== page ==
Unrated Critic Reviews for American Grace

Kirkus Reviews

See more reviews from this publication

Too much talk of Caesar risks driving them away.” The authors’ conclusion describes why, despite America’s religious diversity, “America is graced with the peaceful coexistence of both religious diversity and devotion.” Since Americans are intimately acquainted with others of diverse backgrounds ...

| Read Full Review of American Grace: How Religion ...

The New York Times

See more reviews from this publication

But black Protestants viewed Muslims more positively than they did Buddhists, perhaps, the authors point out, because many black Christians are acquainted with black Muslims.

Oct 08 2010 | Read Full Review of American Grace: How Religion ...

The New York Times

See more reviews from this publication

But black Protestants viewed Muslims more positively than they did Buddhists, perhaps, the authors point out, because many black Christians are acquainted with black Muslims.

Oct 08 2010 | Read Full Review of American Grace: How Religion ...

Publishers Weekly

See more reviews from this publication

Even the once stable norm of community life has shifted: one in five Americans moves once a year, while two in five expect to move in five years.

| Read Full Review of American Grace: How Religion ...

Publishers Weekly

See more reviews from this publication

Though each group is, as one person puts it, "recreating our neighborhood into the kind of village we want it to be," the book emphasizes no particular approach, juxtaposing the work of local governments with neighborhood associations and churchgoers with union organizers.

| Read Full Review of American Grace: How Religion ...

Publishers Weekly

See more reviews from this publication

Harvard professor Putnam (Bowling Alone) and his University of Notre Dame coauthor Campbell (Why We Vote) argue two apparently contradictory theses persuasively: first, that a "new religious fault line" exists in America, a deep political polarization that has transcended denominationalism as the...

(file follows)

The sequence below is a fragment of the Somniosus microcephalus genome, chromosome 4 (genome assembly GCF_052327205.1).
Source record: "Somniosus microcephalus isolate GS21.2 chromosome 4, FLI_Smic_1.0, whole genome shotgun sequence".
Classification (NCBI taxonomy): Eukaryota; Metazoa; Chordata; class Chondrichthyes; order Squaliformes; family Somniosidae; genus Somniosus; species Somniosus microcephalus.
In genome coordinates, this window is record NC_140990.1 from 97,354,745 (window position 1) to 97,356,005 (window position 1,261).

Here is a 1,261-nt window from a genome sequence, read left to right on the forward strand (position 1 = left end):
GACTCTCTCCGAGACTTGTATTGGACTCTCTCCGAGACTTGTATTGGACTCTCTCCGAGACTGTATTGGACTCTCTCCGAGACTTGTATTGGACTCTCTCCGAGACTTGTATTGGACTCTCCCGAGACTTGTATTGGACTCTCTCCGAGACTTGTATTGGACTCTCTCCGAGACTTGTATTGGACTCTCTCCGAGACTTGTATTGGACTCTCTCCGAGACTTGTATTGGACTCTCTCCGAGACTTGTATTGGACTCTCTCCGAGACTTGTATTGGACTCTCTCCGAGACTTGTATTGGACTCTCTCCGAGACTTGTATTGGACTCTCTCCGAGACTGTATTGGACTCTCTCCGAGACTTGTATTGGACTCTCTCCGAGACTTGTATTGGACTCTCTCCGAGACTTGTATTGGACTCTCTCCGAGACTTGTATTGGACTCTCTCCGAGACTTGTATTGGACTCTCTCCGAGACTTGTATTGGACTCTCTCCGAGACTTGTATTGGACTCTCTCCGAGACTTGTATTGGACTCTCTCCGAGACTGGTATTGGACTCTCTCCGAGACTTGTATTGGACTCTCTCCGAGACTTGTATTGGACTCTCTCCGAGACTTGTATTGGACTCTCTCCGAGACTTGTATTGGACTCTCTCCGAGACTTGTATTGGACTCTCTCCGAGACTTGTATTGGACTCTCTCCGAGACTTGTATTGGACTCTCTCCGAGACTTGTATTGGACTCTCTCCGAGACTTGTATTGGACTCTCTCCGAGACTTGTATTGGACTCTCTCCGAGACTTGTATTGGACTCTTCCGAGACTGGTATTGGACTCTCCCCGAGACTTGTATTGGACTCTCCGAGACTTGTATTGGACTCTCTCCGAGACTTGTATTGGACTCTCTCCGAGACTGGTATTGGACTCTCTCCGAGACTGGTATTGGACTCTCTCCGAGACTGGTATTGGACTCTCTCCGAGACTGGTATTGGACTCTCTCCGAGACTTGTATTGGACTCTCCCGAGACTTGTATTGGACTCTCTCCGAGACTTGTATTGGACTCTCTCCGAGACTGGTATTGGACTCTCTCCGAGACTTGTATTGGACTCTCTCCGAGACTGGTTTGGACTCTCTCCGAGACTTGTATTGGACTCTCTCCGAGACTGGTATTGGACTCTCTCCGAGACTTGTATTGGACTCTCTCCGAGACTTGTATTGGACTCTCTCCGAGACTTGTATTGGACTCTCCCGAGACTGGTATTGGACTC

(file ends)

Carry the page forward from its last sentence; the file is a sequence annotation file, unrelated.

Sep 13 2010 | Read Full Review of American Grace: How Religion ...

The Wall Street Journal

See more reviews from this publication

After a seemingly endless procession of tendentious and hotly argued books espousing "the new atheism" and blaming religion for all that is wrong with the world, "American Grace" comes as a welcome balm, offering a reasoned discussion of religion and public life.

Oct 08 2010 | Read Full Review of American Grace: How Religion ...

Examiner

Although religion is very important to a large portion of American citizens, most Americans are well acquainted with someone of another religious faith.

Dec 05 2010 | Read Full Review of American Grace: How Religion ...

Christian Science Monitor

In his bestselling “Bowling Alone,” Harvard professor Robert Putnam explored social isolation in the United States.

Nov 15 2010 | Read Full Review of American Grace: How Religion ...

Stanford Social Innovation Review

(Indeed, the most highly religious 10 percent are less tolerant.) A common wisecrack about American religion is that it is “a mile wide but an inch deep.” That may also apply to American religious tolerance.

| Read Full Review of American Grace: How Religion ...

Reader Rating for American Grace
77%

An aggregated and normalized score based on 66 user ratings from iDreamBooks & iTunes


Rate this book!

Add Review
×